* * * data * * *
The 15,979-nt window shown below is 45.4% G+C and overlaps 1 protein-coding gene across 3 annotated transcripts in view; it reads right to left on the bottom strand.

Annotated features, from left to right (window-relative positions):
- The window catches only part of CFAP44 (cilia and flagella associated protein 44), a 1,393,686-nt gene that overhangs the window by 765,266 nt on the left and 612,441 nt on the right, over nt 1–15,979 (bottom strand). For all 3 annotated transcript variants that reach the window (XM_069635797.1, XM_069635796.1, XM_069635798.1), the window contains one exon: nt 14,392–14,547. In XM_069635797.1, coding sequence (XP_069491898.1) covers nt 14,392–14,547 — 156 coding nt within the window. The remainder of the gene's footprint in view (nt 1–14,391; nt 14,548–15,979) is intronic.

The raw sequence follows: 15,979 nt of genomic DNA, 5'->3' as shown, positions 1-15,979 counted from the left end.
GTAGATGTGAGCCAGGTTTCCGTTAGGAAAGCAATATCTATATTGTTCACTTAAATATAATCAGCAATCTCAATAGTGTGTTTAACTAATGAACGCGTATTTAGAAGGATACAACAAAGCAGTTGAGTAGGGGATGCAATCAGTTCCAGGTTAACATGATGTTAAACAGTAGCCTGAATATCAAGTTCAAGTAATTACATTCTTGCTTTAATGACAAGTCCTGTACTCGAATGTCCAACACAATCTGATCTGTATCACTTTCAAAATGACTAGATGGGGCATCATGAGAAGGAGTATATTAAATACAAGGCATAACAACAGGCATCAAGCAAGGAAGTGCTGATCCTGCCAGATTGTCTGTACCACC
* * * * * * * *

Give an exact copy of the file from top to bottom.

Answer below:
The 15,979-nt window shown below is 45.4% G+C and overlaps 1 protein-coding gene across 3 annotated transcripts in view; it reads right to left on the bottom strand.

Annotated features, from left to right (window-relative positions):
- The window catches only part of CFAP44 (cilia and flagella associated protein 44), a 1,393,686-nt gene that overhangs the window by 765,266 nt on the left and 612,441 nt on the right, over nt 1–15,979 (bottom strand). For all 3 annotated transcript variants that reach the window (XM_069635797.1, XM_069635796.1, XM_069635798.1), the window contains one exon: nt 14,392–14,547. In XM_069635797.1, coding sequence (XP_069491898.1) covers nt 14,392–14,547 — 156 coding nt within the window. The remainder of the gene's footprint in view (nt 1–14,391; nt 14,548–15,979) is intronic.

The raw sequence follows: 15,979 nt of genomic DNA, 5'->3' as shown, positions 1-15,979 counted from the left end.
GTAGATGTGAGCCAGGTTTCCGTTAGGAAAGCAATATCTATATTGTTCACTTAAATATAATCAGCAATCTCAATAGTGTGTTTAACTAATGAACGCGTATTTAGAAGGATACAACAAAGCAGTTGAGTAGGGGATGCAATCAGTTCCAGGTTAACATGATGTTAAACAGTAGCCTGAATATCAAGTTCAAGTAATTACATTCTTGCTTTAATGACAAGTCCTGTACTCGAATGTCCAACACAATCTGATCTGTATCACTTTCAAAATGACTAGATGGGGCATCATGAGAAGGAGTATATTAAATACAAGGCATAACAACAGGCATCAAGCAAGGAAGTGCTGATCCTGCCAGATTGTCTGTACCACC